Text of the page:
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Provided that both objects have rectangular hitboxes, x and y positions and height/width, what is the best way to check if a moving 2D object will collide with another immobile one before reaching its destination?

No engine is being used.

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2 Answers 2

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If the other thing isn't moving, you can use a raycast. (You didn't say what engine you're working with, but there should be a way to use one for any major engine.) Start at a point just outside of your moving object's hitbox, and cast a ray in the direction of the object's movement, with its length being the length the object will move in however much time you want to "predict." If the ray hits the immobile object, then that's your predicted collision. If not, your path is clear for the length of the ray.

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  • \$\begingroup\$ I'm not using an engine, but I think I can try to implement that. \$\endgroup\$ Commented Jan 5, 2021 at 0:00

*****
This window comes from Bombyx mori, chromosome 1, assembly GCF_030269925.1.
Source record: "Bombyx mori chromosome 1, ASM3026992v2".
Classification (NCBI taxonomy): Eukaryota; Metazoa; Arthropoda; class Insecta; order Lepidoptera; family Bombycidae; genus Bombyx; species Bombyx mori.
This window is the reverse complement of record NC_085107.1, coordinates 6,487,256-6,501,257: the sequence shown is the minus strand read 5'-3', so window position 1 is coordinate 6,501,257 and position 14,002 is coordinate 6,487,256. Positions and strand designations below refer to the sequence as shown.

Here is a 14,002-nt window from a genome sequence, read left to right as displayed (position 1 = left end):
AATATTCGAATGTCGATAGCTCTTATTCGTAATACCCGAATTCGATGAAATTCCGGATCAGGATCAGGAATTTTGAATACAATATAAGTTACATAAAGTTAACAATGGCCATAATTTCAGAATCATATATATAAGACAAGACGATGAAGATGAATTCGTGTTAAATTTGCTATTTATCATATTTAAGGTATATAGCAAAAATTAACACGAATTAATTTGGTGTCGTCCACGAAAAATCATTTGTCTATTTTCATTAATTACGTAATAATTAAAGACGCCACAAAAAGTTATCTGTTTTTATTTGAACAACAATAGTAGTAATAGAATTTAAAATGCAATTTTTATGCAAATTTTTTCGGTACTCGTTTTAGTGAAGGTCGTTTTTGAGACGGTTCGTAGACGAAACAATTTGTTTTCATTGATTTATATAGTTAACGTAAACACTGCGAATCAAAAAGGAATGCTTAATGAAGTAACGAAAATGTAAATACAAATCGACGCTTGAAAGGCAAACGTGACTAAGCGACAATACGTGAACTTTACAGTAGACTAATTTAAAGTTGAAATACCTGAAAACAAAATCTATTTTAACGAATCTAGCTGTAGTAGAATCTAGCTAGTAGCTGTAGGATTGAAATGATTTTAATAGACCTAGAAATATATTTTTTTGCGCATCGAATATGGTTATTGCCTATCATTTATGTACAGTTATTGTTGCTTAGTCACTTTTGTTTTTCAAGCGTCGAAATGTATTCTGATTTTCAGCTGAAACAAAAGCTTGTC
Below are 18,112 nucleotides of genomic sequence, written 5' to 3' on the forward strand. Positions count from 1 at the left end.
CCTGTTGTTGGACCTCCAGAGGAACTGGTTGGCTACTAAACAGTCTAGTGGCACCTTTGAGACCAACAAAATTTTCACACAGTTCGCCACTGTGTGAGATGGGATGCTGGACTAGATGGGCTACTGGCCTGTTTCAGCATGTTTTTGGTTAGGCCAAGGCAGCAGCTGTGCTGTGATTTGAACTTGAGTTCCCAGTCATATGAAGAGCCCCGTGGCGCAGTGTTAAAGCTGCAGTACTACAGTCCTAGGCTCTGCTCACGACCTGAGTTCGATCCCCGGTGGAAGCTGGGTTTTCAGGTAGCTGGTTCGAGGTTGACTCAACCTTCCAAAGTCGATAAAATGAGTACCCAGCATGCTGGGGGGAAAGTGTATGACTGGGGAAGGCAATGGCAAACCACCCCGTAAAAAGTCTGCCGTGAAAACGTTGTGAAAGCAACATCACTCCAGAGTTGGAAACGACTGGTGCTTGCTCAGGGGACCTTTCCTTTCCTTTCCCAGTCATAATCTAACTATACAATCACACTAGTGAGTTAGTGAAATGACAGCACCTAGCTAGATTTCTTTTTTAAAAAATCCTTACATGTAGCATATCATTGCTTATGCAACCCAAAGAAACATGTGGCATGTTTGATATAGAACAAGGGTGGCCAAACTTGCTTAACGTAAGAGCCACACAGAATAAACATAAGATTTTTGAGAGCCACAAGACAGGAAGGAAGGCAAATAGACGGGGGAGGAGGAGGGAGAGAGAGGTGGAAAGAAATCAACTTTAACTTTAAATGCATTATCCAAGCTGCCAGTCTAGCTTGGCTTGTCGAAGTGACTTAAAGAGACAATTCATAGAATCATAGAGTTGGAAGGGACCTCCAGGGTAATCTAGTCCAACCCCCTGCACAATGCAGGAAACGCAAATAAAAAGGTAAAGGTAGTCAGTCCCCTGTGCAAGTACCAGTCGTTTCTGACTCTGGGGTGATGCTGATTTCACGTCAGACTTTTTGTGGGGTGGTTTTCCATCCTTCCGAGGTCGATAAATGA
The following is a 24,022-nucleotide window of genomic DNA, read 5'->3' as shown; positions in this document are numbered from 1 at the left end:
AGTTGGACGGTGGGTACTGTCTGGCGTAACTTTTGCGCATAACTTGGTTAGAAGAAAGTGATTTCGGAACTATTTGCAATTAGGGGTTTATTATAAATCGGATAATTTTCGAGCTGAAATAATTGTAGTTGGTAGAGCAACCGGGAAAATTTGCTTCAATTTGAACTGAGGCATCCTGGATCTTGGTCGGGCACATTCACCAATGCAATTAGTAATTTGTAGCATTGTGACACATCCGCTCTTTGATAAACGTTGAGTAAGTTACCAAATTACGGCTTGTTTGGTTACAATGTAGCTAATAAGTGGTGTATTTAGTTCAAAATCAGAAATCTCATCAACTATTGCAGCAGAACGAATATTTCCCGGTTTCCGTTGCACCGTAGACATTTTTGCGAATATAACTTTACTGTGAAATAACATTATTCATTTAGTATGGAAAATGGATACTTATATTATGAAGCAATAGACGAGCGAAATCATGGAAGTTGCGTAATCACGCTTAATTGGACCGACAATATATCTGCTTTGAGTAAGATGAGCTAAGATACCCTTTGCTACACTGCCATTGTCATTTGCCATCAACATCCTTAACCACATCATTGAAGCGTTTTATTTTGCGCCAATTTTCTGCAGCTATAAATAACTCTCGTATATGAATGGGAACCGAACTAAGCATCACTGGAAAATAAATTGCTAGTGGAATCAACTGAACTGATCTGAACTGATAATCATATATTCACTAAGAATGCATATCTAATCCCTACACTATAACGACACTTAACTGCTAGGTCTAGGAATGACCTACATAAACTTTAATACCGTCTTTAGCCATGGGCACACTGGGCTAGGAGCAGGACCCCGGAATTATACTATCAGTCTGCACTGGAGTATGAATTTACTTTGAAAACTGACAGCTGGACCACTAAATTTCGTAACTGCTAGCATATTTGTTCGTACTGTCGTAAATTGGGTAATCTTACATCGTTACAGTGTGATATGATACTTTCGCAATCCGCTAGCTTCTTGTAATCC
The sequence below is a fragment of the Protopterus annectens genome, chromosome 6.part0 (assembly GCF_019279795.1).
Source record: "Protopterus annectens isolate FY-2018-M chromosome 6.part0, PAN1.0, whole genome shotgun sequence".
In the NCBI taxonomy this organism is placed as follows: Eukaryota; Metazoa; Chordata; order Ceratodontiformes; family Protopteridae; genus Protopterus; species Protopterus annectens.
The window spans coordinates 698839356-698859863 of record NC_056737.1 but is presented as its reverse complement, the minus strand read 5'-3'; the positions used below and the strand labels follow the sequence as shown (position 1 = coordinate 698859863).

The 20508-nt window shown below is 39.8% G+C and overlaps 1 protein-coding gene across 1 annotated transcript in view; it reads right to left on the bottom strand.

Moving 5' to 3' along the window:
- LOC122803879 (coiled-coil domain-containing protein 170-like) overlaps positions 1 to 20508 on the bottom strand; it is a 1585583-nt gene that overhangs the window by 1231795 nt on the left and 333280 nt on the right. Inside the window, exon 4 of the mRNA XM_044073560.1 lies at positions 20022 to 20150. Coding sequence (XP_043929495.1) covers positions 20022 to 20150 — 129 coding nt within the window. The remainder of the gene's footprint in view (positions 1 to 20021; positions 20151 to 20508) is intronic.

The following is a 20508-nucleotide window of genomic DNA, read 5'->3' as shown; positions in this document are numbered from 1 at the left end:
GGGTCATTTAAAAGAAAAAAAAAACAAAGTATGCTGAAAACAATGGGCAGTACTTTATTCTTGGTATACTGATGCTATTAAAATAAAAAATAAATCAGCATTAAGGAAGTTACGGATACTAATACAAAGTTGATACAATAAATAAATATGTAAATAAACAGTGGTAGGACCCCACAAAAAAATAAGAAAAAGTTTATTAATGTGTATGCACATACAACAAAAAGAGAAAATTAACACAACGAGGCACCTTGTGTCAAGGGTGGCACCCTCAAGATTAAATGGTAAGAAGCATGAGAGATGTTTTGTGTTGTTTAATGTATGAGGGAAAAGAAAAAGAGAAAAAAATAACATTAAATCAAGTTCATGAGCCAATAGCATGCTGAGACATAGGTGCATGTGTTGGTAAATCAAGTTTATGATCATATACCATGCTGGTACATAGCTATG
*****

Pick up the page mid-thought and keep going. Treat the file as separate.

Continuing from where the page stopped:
• \$\begingroup\$ If you're building your own system, and it's in 2D, look up "Bresenham's line algorithm" for a simple way to calculate the pixels on the 2D grid that your ray will touch. \$\endgroup\$ Commented Jan 5, 2021 at 0:12
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    \$\begingroup\$ Fun fact: you can expand the second box by the dimensions of the first box, and fire your ray against the expanded version - that will correctly detect when the two boxes will touch (taking into account the size of the first one), even if the center point raycast misses the original second box. You can even use the relative velocity of both rectangles as your ray direction to do collision detection where both boxes are in motion at once. \$\endgroup\$
    – DMGregory
    Commented Jan 5, 2021 at 0:14
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This question is from seventeen months ago so I'm not going to get too deep into it.

Assuming this is some kind of object-avoidance problem, I would suggest that you could just add the "radius" of the stationary object to the "radius" of the moving object then check to see if the centre-line path of your moving object falls within that distance of the stationary object. The actual likelihood of the two objects colliding would depend largely on the aspect ratios of the two hit boxes; the further the aspect ratio is from 1 for either object, the less accurate this method becomes, but should provide a close-enough idea of the likelihood of collision for purposes of object avoidance, if that's the goal.

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